Sometimes I think grad school broke my brain, because I'm not reading as much as I used to. In any case...
The Name of the Rose, Umberto Eco. This one I keep picking up and putting down, so I finally brought it to work and started to read it during my lunch breaks. Little chunks, 50ish pages at a time.
Burger's Daughter, Nadine Gordimer. Betsy Morgan used to talk about her during Post-Colonial Women's Lit, and she's one I haven't tried yet. Gordimer is a white South African, and Burger's Daughter is about the daughter of two anti-apartheid activists. I'm only about 50 pages in, so more on that later.
Middlesex, Jeffrey Eugenides. Picked it up at a used bookstore. In the middle of it right now.
Mockingjay, Suzanne Collins. The end of the Hunger Games series. I went to a B&N after work, picked it up, and read the entire thing in the bookstore.
Also just finished Ellison's Invisible Man. This is one of those books I should have read a while ago. I mean, really, it's one of the seminal mid-century African-American novels, and I hadn't read it 'til now? Shame on me.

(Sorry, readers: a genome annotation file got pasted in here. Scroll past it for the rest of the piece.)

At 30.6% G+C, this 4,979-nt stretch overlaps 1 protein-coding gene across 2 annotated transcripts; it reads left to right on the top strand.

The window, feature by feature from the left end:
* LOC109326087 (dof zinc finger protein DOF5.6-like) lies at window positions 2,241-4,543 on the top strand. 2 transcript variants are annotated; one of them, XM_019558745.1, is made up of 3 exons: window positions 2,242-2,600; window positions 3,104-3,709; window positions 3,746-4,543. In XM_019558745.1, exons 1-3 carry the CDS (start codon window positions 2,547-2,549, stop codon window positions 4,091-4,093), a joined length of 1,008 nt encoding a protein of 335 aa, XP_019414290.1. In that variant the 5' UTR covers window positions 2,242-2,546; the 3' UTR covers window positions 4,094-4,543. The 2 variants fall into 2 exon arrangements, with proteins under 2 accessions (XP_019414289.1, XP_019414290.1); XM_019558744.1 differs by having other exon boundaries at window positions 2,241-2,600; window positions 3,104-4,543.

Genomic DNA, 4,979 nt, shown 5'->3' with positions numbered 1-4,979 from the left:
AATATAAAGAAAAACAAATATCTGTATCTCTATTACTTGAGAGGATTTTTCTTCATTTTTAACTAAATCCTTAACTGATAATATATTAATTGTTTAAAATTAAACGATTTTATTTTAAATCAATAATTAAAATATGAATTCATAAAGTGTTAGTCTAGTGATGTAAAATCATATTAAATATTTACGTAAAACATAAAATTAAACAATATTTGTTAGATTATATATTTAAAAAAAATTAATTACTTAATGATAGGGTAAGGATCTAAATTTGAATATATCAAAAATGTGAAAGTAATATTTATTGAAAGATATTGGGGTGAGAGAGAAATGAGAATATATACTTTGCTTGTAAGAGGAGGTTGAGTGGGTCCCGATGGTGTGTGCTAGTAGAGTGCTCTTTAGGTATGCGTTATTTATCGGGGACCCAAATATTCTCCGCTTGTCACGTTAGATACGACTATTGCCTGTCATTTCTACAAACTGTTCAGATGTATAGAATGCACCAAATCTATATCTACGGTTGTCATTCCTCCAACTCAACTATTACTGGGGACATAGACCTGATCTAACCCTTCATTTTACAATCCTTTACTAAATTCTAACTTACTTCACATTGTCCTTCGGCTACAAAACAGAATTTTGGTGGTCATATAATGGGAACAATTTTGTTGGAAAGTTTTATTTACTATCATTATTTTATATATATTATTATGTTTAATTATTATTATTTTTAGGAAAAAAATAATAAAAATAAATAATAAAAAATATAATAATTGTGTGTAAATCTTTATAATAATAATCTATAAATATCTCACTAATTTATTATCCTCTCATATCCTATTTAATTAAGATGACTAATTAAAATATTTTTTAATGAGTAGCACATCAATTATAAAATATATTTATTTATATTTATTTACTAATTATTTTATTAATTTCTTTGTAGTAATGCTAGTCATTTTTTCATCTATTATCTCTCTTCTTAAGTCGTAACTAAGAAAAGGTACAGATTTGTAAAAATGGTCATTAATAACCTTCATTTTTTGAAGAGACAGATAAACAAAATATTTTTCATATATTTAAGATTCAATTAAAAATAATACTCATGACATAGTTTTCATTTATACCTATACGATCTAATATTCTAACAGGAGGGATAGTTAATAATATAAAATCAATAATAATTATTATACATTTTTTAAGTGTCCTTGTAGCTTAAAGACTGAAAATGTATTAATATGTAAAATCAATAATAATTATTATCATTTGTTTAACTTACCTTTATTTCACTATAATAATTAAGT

It's said that Ellison took a lot of his ideas from Notes from Underground (I think Ellison said this himself), and I can see the influence. The nameless, faceless narrator is Dostoyevskian, but unlike the (also nameless, faceless) narrator from Underground, he's not cruel--he doesn't want to inflict harm on anyone. He's young, eager to please, and powerless. He gets manipulated on all sides (by the white people around him, by the president of his college, by the Brotherhood, the sort-of Communist group that sets him up to be their hero and their pawn and then deserts him). When he finally rebels against everyone else, he ends up underground, literally and figuratively.
This is the kind of book that makes me wish that I were back in school. I put it down and thought, I need a class to discuss this with. It makes me squirm as I look back on the US's sordid history in terms of racism, and it makes me want to apologize for benefiting from that history.
Also, when I read good books, I want to write, and for some reason, my brain's gone wonky and hasn't let me write anything substantial for the last week or so.